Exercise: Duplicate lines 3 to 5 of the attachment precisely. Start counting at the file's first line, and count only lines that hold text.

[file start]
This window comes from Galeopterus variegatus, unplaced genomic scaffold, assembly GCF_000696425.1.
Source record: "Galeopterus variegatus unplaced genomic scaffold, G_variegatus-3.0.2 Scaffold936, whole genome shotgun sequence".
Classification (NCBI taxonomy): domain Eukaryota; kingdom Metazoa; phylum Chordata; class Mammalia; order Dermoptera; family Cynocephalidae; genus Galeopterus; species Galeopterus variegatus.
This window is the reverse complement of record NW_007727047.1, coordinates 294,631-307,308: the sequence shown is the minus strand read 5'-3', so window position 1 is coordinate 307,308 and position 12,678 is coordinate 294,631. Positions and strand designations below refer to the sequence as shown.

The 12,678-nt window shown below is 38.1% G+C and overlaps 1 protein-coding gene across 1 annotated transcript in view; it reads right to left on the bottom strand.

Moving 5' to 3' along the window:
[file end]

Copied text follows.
Classification (NCBI taxonomy): domain Eukaryota; kingdom Metazoa; phylum Chordata; class Mammalia; order Dermoptera; family Cynocephalidae; genus Galeopterus; species Galeopterus variegatus.
This window is the reverse complement of record NW_007727047.1, coordinates 294,631-307,308: the sequence shown is the minus strand read 5'-3', so window position 1 is coordinate 307,308 and position 12,678 is coordinate 294,631. Positions and strand designations below refer to the sequence as shown.

The 12,678-nt window shown below is 38.1% G+C and overlaps 1 protein-coding gene across 1 annotated transcript in view; it reads right to left on the bottom strand.